|Celebrating my three year Blogiversary|
Last Monday’s blog that developed from identifying an old photo to finding information on Ithaca's 1916 polio epidemic has kept me preoccupied with further research on this topic. The question: oral versus shots.
|Courtesy of http://amhistory.si.edu/polio/virusvaccine/clinical.htm|
I vividly remember the day I became a Polio Pioneer. I was attending Willow Creek School as a second grader. We had been indoctrinated about the importance of the role we were about to undertake. We knew that some children would receive the live vaccine; others a placebo. With much anticipation we marched into the central hall that separated the two schoolrooms. In the hall was a long table filled with little white paper cups that held the liquid. And that is where my memory ends. I do not remember getting an additional shot. My husband, who grew up at the opposite end of Tompkins County, said the students in his school received the polio vaccine via shots.
I learned from a brief Internet and yes, encyclopedia, search that the oral vaccine wasn’t available until the early 1960s. If that was true, how did we happen to have it available to our rural school in abt 1954? Or, was the oral vaccine the placebo?
I contacted the Tompkins County Historian, who immediately replied she didn’t know the answer to my question, but was now herself very curious. She grew up in New Jersey at about the same time and also received the oral vaccine. She suggested I contact the Tompkins County Health Department.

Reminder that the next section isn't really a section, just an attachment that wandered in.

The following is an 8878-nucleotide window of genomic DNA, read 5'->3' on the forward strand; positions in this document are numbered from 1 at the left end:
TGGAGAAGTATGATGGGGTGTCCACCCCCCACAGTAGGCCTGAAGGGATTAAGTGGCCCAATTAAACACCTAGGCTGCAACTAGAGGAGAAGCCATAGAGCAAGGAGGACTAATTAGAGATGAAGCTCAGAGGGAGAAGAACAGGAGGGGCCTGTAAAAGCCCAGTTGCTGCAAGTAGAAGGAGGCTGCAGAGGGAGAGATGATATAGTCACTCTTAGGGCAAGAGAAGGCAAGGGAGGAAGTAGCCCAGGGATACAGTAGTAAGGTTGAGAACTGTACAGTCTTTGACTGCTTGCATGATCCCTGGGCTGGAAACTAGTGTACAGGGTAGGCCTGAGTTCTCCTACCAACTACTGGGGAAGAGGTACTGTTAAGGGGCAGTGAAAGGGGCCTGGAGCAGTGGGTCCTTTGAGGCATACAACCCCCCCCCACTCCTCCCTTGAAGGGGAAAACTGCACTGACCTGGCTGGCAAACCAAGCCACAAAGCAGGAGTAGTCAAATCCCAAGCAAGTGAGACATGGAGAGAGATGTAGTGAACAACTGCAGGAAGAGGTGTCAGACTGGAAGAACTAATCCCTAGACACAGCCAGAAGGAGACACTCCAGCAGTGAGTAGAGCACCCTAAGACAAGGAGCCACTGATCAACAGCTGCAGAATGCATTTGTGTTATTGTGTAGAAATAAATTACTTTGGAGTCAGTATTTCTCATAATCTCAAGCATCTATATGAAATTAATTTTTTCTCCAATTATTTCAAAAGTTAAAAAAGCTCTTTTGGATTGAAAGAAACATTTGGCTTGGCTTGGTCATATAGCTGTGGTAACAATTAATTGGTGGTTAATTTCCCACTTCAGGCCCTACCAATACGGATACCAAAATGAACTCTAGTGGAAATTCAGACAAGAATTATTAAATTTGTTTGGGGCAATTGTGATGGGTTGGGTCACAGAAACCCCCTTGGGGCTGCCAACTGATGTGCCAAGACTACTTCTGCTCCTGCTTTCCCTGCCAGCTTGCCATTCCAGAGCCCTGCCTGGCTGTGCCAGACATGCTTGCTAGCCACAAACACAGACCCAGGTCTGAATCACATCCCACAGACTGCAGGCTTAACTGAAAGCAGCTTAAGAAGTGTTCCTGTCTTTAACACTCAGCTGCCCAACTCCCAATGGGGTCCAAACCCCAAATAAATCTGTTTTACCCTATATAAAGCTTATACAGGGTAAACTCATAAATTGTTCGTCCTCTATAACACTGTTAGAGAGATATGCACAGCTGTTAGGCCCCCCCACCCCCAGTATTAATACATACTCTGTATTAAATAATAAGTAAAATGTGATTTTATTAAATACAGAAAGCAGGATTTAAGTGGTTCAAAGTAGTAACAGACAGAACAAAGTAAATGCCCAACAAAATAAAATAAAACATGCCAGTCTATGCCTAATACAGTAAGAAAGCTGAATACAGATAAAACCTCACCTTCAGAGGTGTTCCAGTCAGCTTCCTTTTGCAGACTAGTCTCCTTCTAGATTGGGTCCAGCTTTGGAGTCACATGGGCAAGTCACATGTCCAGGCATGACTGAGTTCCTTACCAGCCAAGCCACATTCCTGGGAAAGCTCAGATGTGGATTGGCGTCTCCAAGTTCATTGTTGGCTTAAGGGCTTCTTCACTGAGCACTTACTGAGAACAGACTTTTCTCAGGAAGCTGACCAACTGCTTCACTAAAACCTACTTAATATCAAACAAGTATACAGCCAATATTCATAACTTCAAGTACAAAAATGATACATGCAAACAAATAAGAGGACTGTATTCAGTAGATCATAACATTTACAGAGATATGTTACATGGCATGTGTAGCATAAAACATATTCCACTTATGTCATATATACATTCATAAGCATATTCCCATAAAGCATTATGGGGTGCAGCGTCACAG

Before doing that I contacted the History Center in Ithaca. They too responded immediately, but saying, sorry, all they had were a few photos of children getting the vaccine.
We are awaiting a call back from the Tompkins County Health Department from a nurse who might know if the polio records from the 1950s were kept and if so where they might be archived.
In the meantime I went to the library to take out Polio: An American Story by David M. Oshinsky. This book will not give me the specific answer I am looking for as far as immunizations in Tompkins County is concerned, but it will give me a lot of interesting information on polio in general.
And offshoot of finding the photo of the Lamkin family is my husband just finished an article on the Lamkins and the polio epidemic for the Newfield Historical Society’s next newsletter.
You just never know what road genealogy research will take you.